But that’s not quite right. The Hebrew letters are (from right to left)  ‘yod’ ‘he(y)’ ‘vav’ ‘he(y).

Which all together means… well, it’s not translatable.

Y.H.W.H.

Yahweh is how it looks in print and how we often say it, but those are just the consonants with helpful vowels in between them. It’s not an actual word. As if we put the letters ‘K’ and ‘T’ and ‘R’ down on paper and asked people to read it. You can’t. So we might add some vowels, let’s go with ‘a’: KaTaR which means… nothing.

God is so beyond our understanding that even God’s name is outside of our grasp.

But there cannot be relationship without a name. And so God does respond…

YaHWeH…

YaHWeH is the sound of breath. It’s a presence. It’s the embodiment of God everywhere we go.

God is here.

Every breath, God is here.

Yahweh…


I AM here…

I AM all you need…
I AM not defined by you…

Yahweh…

I AM your God…
I AM with you…
I AM enough…

Yahweh…

I AM…

Sunday, September 22, 2013

What Would Jacob Do?


September 22, 2013 - Narrative Lectionary - Year 4, Week 3

W.W.J.D. – What Would Jacob Do?
I always thought the ‘What Would Jesus Do’ bracelets were asking for too much.  It certainly would be a lot easier to hold ourselves accountable to a ‘What Would Jacob Do’ bracelet.

What would Jesus do? He’d sacrifice himself in order to overthrow the evil in this world.
What would Jacob do? He’d trick people so he could get what he wanted.

Maybe the world is so challenged because everyone is reading their bracelets wrong.

In two weeks – three Sundays – we have catapulted from Creation to Abraham to Abraham and Sarah’s son Isaac as a child to now Isaac as an old man, on his death bed. His twin sons, Esau and Jacob, have been at each other’s throats since the womb when all of their jostling and pushing caused their mother, Rebekah, to say, “If it is to be this way, why do I live?”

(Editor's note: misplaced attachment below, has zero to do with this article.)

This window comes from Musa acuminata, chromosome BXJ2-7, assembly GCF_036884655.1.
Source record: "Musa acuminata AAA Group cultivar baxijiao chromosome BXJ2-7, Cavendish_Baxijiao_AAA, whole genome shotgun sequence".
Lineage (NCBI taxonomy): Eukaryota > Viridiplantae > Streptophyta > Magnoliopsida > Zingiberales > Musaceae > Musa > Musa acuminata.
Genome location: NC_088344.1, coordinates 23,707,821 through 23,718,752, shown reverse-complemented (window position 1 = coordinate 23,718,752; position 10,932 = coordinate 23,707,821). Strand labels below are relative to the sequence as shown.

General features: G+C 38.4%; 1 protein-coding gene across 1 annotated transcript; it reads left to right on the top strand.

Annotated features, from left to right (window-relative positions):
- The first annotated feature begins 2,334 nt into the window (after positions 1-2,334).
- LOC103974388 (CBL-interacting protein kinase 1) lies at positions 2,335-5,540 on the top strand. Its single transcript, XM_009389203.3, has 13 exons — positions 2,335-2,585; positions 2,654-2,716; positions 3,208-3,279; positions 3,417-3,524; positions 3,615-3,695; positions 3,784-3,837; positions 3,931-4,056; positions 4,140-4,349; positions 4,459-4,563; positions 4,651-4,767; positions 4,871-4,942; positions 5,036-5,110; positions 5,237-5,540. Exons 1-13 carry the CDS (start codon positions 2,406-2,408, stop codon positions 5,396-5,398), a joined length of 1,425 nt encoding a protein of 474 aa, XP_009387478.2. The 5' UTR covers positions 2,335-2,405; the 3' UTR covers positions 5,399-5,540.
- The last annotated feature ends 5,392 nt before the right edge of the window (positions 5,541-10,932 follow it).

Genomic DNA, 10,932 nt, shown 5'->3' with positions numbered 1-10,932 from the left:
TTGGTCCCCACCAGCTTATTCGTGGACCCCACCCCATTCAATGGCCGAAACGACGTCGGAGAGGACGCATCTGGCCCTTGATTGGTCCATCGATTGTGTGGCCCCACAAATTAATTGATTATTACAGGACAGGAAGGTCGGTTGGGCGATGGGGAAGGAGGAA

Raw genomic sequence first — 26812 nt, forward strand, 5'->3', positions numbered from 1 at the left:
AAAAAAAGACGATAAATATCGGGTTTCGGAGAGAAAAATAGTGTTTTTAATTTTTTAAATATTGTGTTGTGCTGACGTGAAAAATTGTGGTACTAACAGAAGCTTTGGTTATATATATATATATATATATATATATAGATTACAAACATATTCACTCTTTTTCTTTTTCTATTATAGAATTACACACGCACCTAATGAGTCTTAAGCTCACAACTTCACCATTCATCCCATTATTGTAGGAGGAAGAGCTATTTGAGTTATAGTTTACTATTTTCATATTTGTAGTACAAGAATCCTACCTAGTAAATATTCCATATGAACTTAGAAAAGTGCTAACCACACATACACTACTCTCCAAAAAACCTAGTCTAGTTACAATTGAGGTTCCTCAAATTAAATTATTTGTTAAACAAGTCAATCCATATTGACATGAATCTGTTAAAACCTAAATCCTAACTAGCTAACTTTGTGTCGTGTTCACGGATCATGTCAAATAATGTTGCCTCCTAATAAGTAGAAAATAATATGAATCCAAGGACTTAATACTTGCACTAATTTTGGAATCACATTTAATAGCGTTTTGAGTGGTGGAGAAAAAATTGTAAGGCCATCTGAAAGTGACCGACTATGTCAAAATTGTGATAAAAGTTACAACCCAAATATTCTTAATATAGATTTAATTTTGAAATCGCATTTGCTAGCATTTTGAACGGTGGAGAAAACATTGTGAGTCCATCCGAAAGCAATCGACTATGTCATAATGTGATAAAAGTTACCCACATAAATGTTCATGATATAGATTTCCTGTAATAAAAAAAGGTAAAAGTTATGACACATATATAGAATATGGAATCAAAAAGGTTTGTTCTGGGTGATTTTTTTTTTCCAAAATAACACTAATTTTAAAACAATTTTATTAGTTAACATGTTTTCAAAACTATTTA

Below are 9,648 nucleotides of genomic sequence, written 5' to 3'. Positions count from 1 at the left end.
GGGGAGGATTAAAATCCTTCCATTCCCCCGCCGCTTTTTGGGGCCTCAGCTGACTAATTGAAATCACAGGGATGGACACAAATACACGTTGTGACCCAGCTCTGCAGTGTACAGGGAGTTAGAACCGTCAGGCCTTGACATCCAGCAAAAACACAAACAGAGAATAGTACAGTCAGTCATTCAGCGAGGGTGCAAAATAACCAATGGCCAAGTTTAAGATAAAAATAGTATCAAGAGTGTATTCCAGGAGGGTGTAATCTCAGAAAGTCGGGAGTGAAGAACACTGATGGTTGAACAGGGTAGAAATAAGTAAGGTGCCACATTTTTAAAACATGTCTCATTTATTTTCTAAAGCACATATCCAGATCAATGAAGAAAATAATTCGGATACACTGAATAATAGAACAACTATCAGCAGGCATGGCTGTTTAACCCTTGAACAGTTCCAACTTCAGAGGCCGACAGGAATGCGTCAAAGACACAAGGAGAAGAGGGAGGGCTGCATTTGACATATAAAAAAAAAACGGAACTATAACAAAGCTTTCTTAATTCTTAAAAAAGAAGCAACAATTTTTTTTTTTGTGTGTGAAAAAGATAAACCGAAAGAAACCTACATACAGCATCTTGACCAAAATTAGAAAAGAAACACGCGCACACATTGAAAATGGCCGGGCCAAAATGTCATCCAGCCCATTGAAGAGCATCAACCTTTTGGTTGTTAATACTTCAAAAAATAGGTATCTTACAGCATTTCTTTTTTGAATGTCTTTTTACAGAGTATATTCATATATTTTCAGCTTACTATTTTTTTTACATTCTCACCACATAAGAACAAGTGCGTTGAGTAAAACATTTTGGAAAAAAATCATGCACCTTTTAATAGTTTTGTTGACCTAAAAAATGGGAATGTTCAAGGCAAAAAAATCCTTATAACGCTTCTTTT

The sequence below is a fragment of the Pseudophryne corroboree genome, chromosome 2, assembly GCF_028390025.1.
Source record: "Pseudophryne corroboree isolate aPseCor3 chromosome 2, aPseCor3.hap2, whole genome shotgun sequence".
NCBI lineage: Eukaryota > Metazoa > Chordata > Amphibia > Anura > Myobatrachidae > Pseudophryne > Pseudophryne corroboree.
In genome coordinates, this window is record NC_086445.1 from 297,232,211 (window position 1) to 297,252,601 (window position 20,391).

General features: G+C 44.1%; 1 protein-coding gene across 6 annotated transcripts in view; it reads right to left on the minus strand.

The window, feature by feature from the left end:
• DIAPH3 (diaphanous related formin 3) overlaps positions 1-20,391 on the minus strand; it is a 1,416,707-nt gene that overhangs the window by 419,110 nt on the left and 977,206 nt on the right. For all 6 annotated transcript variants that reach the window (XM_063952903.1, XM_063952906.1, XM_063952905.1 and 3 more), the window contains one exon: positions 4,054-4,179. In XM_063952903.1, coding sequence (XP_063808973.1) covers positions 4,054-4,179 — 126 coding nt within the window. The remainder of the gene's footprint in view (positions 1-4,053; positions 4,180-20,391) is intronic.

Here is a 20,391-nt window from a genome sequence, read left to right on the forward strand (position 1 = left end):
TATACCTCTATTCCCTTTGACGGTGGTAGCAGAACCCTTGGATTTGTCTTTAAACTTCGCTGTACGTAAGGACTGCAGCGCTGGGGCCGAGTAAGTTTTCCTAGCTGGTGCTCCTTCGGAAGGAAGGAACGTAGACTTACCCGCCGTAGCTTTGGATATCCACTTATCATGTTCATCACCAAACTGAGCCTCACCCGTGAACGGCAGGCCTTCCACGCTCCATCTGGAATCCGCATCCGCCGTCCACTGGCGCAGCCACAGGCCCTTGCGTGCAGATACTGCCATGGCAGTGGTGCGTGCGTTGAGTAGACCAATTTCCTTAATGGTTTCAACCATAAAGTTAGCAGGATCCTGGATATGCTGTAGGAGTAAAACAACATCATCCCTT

And the LORD said to her,‘Two nations are in your womb,   and two peoples born of you shall be divided;one shall be stronger than the other,   the elder shall serve the younger.’ When her time to give birth was at hand, there were twins in her womb. The first came out red, all his body like a hairy mantle; so they named him Esau. Afterwards his brother came out, with his hand gripping Esau’s heel; so he was named Jacob. (Genesis 25:22-26)
Esau was a hunter, Jacob was… well, according to the Bible – he liked to hang out in the tents. 
Isaac, the father, loved Esau, but Rebekah, the mother, loved Jacob.

Esau was forthright and simple.
Jacob was sneaky and conniving.

If this family was around now, they’d have their own reality show.

Interview with Esau:
“I went out hunting for days and it didn’t go well. When I came back I was so hungry I couldn't even think straight and Jacob was hanging out in the tent cooking red stuff. I wanted the red stuff.”

Interview with Jacob:
“It was a lentil stew with coconut milk, tomato and cilantro.”

“It took a lot of effort to make and I knew Esau was just going to gulp it down so why not get what I could for it. I went for it all, asked for his birthright – that I would be considered the firstborn son – and he gave it to me. “
“No one was there to hear it though, so really the whole thing didn’t matter anyway.”

And this is what eventually leads to Jacob tricking his father, Isaac, into giving him a blessing instead of Esau.

The thing is, even with all of that conniving and manipulation, the outcome was not a Jacob who was obviously blessed. Instead the outcome was an Esau who was obviously ticked – and when one is used to hanging around in tents and cooking lentils, it is best not to anger the one who can hunt you down and kill you.

Jacob had to run from home and in between there and his next stop on the Biblical Family of Deceit Tour, he spent the night unprotected in the wilderness and fell asleep using a stone for his pillow.

Genesis 28:10-17 
Jacob left Beer-sheba and went towards Haran. He came to a certain place and stayed there for the night, because the sun had set. Taking one of the stones of the place, he put it under his head and lay down in that place. And he dreamed that there was a ladder set up on the earth, the top of it reaching to heaven; and the angels of God were ascending and descending on it.